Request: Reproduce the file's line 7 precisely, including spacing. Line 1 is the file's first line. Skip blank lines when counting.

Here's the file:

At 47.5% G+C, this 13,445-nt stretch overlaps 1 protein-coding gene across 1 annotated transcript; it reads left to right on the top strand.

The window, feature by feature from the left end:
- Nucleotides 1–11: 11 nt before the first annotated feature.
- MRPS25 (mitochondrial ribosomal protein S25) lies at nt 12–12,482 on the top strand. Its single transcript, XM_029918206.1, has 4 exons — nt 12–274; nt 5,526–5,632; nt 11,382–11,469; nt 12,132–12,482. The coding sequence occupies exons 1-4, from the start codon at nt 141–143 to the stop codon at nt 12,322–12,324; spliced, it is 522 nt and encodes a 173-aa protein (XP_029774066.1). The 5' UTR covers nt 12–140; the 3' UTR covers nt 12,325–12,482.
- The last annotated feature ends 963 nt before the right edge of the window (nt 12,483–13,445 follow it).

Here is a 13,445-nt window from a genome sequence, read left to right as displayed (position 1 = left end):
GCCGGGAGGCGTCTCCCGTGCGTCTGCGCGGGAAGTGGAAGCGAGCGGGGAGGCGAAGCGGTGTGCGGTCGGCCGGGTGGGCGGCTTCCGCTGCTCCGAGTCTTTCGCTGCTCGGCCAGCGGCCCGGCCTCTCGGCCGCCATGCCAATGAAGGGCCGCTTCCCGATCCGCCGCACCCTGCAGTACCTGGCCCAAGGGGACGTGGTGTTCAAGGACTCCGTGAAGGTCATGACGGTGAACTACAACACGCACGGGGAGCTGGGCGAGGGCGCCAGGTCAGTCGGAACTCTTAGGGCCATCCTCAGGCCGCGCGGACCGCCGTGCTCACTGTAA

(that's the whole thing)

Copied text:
GCCGGGAGGCGTCTCCCGTGCGTCTGCGCGGGAAGTGGAAGCGAGCGGGGAGGCGAAGCGGTGTGCGGTCGGCCGGGTGGGCGGCTTCCGCTGCTCCGAGTCTTTCGCTGCTCGGCCAGCGGCCCGGCCTCTCGGCCGCCATGCCAATGAAGGGCCGCTTCCCGATCCGCCGCACCCTGCAGTACCTGGCCCAAGGGGACGTGGTGTTCAAGGACTCCGTGAAGGTCATGACGGTGAACTACAACACGCACGGGGAGCTGGGCGAGGGCGCCAGGTCAGTCGGAACTCTTAGGGCCATCCTCAGGCCGCGCGGACCGCCGTGCTCACTGTAA